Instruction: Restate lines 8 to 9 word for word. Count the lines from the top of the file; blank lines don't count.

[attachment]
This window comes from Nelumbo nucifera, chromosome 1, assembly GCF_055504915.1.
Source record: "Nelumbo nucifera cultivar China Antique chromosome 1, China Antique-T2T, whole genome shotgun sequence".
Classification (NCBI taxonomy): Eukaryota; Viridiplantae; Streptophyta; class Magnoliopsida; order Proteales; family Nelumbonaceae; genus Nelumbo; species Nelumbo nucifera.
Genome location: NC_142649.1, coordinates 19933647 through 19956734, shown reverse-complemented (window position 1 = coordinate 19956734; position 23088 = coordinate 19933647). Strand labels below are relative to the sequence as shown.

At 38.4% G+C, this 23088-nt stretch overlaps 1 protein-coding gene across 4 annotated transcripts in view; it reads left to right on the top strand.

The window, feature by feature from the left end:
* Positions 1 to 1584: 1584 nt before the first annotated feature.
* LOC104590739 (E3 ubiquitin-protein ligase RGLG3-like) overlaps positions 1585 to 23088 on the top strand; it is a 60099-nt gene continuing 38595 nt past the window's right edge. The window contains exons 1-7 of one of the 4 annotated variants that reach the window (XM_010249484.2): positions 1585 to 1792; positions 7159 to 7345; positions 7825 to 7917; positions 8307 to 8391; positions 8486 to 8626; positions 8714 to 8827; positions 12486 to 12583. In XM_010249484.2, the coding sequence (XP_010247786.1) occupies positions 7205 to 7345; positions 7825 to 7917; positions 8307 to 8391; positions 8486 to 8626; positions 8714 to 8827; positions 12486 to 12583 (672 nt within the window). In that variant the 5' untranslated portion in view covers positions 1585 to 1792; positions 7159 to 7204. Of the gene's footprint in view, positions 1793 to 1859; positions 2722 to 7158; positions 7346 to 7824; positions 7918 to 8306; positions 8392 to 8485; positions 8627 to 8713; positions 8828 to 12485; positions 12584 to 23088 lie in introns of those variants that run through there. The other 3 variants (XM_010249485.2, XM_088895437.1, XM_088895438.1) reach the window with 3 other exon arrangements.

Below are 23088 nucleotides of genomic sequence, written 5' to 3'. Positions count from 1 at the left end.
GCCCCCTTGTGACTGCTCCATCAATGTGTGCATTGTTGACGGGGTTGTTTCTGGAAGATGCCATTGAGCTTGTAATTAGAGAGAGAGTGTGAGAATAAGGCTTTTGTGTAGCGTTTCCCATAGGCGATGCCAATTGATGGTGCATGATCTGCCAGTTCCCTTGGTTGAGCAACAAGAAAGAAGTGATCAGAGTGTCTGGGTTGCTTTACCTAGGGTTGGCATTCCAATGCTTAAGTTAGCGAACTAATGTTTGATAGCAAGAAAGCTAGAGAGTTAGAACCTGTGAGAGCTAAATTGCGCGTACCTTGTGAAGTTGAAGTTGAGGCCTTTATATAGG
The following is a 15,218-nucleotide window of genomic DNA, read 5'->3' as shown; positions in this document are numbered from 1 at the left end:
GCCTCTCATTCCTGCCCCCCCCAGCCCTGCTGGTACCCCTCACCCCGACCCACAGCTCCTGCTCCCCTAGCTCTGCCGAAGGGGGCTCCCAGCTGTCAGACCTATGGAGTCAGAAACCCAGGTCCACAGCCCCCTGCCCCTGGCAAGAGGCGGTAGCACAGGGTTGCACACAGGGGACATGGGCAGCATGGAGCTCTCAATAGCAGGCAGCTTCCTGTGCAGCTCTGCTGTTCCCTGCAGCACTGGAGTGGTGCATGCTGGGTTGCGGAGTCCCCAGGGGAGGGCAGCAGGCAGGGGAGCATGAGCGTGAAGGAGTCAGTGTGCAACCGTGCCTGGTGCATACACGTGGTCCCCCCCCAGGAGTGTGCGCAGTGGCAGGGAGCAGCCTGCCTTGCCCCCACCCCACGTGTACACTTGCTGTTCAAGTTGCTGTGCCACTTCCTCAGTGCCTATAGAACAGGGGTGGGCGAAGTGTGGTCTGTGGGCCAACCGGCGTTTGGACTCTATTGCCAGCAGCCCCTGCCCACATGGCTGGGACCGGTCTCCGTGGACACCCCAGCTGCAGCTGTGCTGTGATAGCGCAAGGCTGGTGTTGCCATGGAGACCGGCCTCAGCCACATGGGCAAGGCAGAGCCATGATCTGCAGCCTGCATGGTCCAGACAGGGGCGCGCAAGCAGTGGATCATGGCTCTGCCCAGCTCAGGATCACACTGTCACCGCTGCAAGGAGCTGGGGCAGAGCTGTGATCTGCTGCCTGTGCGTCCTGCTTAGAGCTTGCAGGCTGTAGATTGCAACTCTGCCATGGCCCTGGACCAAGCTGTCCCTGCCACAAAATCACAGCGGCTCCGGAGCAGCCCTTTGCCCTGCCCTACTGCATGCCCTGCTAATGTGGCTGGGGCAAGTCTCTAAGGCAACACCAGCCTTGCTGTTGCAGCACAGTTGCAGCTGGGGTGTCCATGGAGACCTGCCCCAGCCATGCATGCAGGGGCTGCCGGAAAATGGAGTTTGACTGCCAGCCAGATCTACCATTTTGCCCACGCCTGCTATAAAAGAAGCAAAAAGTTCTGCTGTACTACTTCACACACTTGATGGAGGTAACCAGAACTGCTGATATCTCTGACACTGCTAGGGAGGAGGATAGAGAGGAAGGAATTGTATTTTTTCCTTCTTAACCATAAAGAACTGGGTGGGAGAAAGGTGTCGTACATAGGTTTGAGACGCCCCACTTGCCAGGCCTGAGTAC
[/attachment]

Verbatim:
* LOC104590739 (E3 ubiquitin-protein ligase RGLG3-like) overlaps positions 1585 to 23088 on the top strand; it is a 60099-nt gene continuing 38595 nt past the window's right edge. The window contains exons 1-7 of one of the 4 annotated variants that reach the window (XM_010249484.2): positions 1585 to 1792; positions 7159 to 7345; positions 7825 to 7917; positions 8307 to 8391; positions 8486 to 8626; positions 8714 to 8827; positions 12486 to 12583. In XM_010249484.2, the coding sequence (XP_010247786.1) occupies positions 7205 to 7345; positions 7825 to 7917; positions 8307 to 8391; positions 8486 to 8626; positions 8714 to 8827; positions 12486 to 12583 (672 nt within the window). In that variant the 5' untranslated portion in view covers positions 1585 to 1792; positions 7159 to 7204. Of the gene's footprint in view, positions 1793 to 1859; positions 2722 to 7158; positions 7346 to 7824; positions 7918 to 8306; positions 8392 to 8485; positions 8627 to 8713; positions 8828 to 12485; positions 12584 to 23088 lie in introns of those variants that run through there. The other 3 variants (XM_010249485.2, XM_088895437.1, XM_088895438.1) reach the window with 3 other exon arrangements.

Below are 23088 nucleotides of genomic sequence, written 5' to 3'. Positions count from 1 at the left end.